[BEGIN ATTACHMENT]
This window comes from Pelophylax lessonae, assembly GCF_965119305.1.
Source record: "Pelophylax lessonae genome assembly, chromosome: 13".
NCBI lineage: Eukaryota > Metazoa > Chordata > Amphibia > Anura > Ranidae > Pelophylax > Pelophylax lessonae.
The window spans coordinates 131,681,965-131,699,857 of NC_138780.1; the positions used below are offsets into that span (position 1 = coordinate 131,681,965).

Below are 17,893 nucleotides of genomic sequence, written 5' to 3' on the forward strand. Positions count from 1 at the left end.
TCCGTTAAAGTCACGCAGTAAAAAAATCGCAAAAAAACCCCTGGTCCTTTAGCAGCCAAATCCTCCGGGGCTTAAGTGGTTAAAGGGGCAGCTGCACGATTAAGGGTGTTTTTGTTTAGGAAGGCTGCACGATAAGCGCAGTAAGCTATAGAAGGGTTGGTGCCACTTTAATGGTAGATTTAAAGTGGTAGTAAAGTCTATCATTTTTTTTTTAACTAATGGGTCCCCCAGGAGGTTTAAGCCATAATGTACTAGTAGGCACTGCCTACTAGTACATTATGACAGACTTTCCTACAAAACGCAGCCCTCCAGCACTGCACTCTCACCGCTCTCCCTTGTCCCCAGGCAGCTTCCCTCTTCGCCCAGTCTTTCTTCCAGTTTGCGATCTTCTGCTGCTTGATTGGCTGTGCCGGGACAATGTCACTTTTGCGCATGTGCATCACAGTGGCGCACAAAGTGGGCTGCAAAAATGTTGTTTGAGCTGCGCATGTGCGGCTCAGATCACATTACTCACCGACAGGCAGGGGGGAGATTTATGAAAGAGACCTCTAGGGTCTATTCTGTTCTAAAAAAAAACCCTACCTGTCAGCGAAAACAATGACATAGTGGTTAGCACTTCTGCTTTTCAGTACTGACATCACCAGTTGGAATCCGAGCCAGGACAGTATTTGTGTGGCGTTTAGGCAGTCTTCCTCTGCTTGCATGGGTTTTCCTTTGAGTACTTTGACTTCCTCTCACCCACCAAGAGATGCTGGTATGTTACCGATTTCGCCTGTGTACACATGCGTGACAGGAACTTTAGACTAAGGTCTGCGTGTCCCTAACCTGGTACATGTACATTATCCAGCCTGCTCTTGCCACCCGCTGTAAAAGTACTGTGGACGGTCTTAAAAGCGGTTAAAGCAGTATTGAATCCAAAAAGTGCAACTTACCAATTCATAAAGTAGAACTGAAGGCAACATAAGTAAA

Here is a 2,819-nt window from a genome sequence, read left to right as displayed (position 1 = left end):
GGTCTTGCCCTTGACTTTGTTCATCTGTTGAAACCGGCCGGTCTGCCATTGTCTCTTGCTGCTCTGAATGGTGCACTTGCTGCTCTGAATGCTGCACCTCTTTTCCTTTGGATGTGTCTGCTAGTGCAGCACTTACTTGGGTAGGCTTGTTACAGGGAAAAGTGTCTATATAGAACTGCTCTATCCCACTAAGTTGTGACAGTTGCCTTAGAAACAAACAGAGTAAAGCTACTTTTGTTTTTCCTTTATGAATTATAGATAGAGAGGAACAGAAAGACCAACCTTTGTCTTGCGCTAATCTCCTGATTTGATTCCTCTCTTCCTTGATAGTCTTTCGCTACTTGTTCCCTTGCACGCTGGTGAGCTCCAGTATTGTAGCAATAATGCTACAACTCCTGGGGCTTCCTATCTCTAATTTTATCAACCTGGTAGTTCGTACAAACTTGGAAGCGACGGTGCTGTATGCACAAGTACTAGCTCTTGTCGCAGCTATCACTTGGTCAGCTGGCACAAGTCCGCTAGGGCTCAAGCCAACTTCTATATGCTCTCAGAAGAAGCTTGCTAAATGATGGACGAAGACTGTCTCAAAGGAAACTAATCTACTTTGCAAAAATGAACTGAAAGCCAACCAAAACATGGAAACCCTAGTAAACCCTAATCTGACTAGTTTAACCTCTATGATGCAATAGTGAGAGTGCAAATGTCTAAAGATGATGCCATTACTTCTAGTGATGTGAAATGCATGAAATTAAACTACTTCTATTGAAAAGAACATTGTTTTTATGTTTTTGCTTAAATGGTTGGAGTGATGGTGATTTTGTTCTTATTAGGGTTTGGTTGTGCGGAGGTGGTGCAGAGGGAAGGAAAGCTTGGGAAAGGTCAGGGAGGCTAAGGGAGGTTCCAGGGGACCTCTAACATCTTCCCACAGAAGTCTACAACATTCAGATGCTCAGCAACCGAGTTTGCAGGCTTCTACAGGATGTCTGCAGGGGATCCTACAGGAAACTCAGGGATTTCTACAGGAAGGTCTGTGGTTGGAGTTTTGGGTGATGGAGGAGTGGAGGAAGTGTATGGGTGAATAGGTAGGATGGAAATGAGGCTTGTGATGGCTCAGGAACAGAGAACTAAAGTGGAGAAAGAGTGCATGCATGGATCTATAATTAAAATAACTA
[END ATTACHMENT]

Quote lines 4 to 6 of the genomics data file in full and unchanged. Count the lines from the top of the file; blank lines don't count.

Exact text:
The window spans coordinates 131,681,965-131,699,857 of NC_138780.1; the positions used below are offsets into that span (position 1 = coordinate 131,681,965).

Below are 17,893 nucleotides of genomic sequence, written 5' to 3' on the forward strand. Positions count from 1 at the left end.
TCCGTTAAAGTCACGCAGTAAAAAAATCGCAAAAAAACCCCTGGTCCTTTAGCAGCCAAATCCTCCGGGGCTTAAGTGGTTAAAGGGGCAGCTGCACGATTAAGGGTGTTTTTGTTTAGGAAGGCTGCACGATAAGCGCAGTAAGCTATAGAAGGGTTGGTGCCACTTTAATGGTAGATTTAAAGTGGTAGTAAAGTCTATCATTTTTTTTTTAACTAATGGGTCCCCCAGGAGGTTTAAGCCATAATGTACTAGTAGGCACTGCCTACTAGTACATTATGACAGACTTTCCTACAAAACGCAGCCCTCCAGCACTGCACTCTCACCGCTCTCCCTTGTCCCCAGGCAGCTTCCCTCTTCGCCCAGTCTTTCTTCCAGTTTGCGATCTTCTGCTGCTTGATTGGCTGTGCCGGGACAATGTCACTTTTGCGCATGTGCATCACAGTGGCGCACAAAGTGGGCTGCAAAAATGTTGTTTGAGCTGCGCATGTGCGGCTCAGATCACATTACTCACCGACAGGCAGGGGGGAGATTTATGAAAGAGACCTCTAGGGTCTATTCTGTTCTAAAAAAAAACCCTACCTGTCAGCGAAAACAATGACATAGTGGTTAGCACTTCTGCTTTTCAGTACTGACATCACCAGTTGGAATCCGAGCCAGGACAGTATTTGTGTGGCGTTTAGGCAGTCTTCCTCTGCTTGCATGGGTTTTCCTTTGAGTACTTTGACTTCCTCTCACCCACCAAGAGATGCTGGTATGTTACCGATTTCGCCTGTGTACACATGCGTGACAGGAACTTTAGACTAAGGTCTGCGTGTCCCTAACCTGGTACATGTACATTATCCAGCCTGCTCTTGCCACCCGCTGTAAAAGTACTGTGGACGGTCTTAAAAGCGGTTAAAGCAGTATTGAATCCAAAAAGTGCAACTTACCAATTCATAAAGTAGAACTGAAGGCAACATAAGTAAA